NPR logo

Obama Administration: Sugary Foods Not So Grrreat!

  • Download
  • <iframe src="" width="100%" height="290" frameborder="0" scrolling="no" title="NPR embedded audio player">
  • Transcript
Obama Administration: Sugary Foods Not So Grrreat!


Obama Administration: Sugary Foods Not So Grrreat!

  • Download
  • <iframe src="" width="100%" height="290" frameborder="0" scrolling="no" title="NPR embedded audio player">
  • Transcript


From NPR News, this is ALL THINGS CONSIDERED. I'm Michele Norris.


And I'm Melissa Block.

The Obama administration wants to limit the amount of advertising kids see for junk food. It's part of a broader push to improve child nutrition.

And as NPR's Ari Shapiro reports, it's part of what critics see as a growing nanny state.

ARI SHAPIRO: Some of the most memorable cartoons on television are less than 30 seconds long. For decades, Saturday mornings on TV have been populated by Count Chocula...

(Soundbite of TV ad)

(Soundbite of music)

Unidentified Man #1: Chocolaty cereal with chocolaty marshmallow bats.

SHAPIRO: Dig 'Em the frog.

(Soundbite of TV ad)

(Soundbite of music)

Unidentified Woman: (Singing) Kellogg's Sugar Smacks.

Unidentified Man #2: Part of this nutritious breakfast.

Unidentified Man #3: Dig 'Em.

SHAPIRO: And Tony the Tiger.

(Soundbite of TV ad)

Unidentified Man #4: Those big crisp flakes of corn with that secret toasted in sugar frosting - they're grrreat!

SHAPIRO: Those ads have more in common than trippy cartoon mascots -marshmallow bats, sugar smacks, toasted in sugar frosting.

Stephen Teret is a public health professor at Johns Hopkins University.

Professor STEPHEN TERET (Public Health, Johns Hopkins University): Your ability to recognize those characters is a function of how much money the food makers spend in trying to alter the behaviors of children in a non-healthful manner.

SHAPIRO: Now, the Obama administration is offering what it calls voluntary principles to guide industry self-regulatory efforts to improve the nutritional profile of foods marketed to children.

In other words, the government wants food manufacturers to spend less money advertising junk food to kids - not just on TV, but in every medium. It's a voluntary program, but it still rankles libertarians such as David Boaz of the Cato Institute, who doesn't want the government telling us what to eat for breakfast.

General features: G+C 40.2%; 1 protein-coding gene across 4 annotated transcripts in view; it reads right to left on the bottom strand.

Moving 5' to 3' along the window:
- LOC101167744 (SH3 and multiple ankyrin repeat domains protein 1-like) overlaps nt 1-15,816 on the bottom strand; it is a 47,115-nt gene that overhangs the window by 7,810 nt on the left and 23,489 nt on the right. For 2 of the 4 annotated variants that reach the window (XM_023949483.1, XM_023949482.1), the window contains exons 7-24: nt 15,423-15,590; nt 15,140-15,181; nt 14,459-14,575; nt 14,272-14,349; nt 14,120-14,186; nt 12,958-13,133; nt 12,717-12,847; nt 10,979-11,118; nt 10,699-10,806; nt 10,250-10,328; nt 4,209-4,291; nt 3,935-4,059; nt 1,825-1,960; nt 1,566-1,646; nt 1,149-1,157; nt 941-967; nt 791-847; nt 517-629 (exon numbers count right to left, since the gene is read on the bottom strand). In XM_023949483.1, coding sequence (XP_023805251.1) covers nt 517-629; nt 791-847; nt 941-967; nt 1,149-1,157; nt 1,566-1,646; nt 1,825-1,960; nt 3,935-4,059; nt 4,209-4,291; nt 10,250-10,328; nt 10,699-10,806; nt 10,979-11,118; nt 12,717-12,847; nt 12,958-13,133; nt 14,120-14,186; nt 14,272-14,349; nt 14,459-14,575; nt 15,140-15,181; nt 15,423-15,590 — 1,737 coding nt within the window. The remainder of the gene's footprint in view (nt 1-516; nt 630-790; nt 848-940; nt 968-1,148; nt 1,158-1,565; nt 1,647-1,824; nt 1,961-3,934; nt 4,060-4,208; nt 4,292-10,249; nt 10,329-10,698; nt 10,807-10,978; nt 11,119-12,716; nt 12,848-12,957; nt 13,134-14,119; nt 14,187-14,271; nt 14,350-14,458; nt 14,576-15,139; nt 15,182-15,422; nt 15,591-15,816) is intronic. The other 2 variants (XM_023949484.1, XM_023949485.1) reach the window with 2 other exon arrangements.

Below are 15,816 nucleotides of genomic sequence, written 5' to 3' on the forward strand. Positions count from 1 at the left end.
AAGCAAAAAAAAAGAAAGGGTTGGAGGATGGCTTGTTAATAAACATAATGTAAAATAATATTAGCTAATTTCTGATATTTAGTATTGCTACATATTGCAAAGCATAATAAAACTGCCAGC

Mr. DAVID BOAZ (Executive Vice President, Cato Institute): If the federal government decided to issue voluntary guidelines about what newsmen should say to avoid inflaming the public, I think you guys would be pretty upset.

SHAPIRO: Oh, we would just choose not to follow them. Can't food companies do the same thing?

Mr. BOAZ: Food companies could choose not to follow them, but every major company in America is subject to so many involvements with the federal government that it's very difficult to do.

SHAPIRO: Margo Wootan hopes he's right. She's director of nutrition policy at the Center for Science in the Public Interest. And she helped write these standards. She says companies are already self-regulating ads for kids. But right now, the system is a patchwork with lots of holes.

Dr. MARGO WOOTAN (Director of Nutrition Policy, Center for Science in the Public Interest): These standards take us from having self-regulation be a nice idea to having self-regulation actually work.

SHAPIRO: And the food industry says it's open to these proposals. Scott Faber is vice president of federal affairs at the Grocery Manufacturers Association.

Mr. SCOTT FABER (Vice President of Federal Affairs, Grocery Manufacturers Association): Government has a very big role to play if we are going to end childhood obesity within a generation, as the first lady has called on us to do. So these are recommendations that we'll look at carefully as we think of ways to update the standards we're already using.

SHAPIRO: The public has 45 days to comment on these new proposals before the Obama administration sends its final report to Congress.

Ari Shapiro, NPR News, Washington.

Copyright © 2011 NPR. All rights reserved. Visit our website terms of use and permissions pages at for further information.

NPR transcripts are created on a rush deadline by Verb8tm, Inc., an NPR contractor, and produced using a proprietary transcription process developed with NPR. This text may not be in its final form and may be updated or revised in the future. Accuracy and availability may vary. The authoritative record of NPR’s programming is the audio record.



Please keep your community civil. All comments must follow the Community rules and terms of use, and will be moderated prior to posting. NPR reserves the right to use the comments we receive, in whole or in part, and to use the commenter's name and location, in any medium. See also the Terms of Use, Privacy Policy and Community FAQ.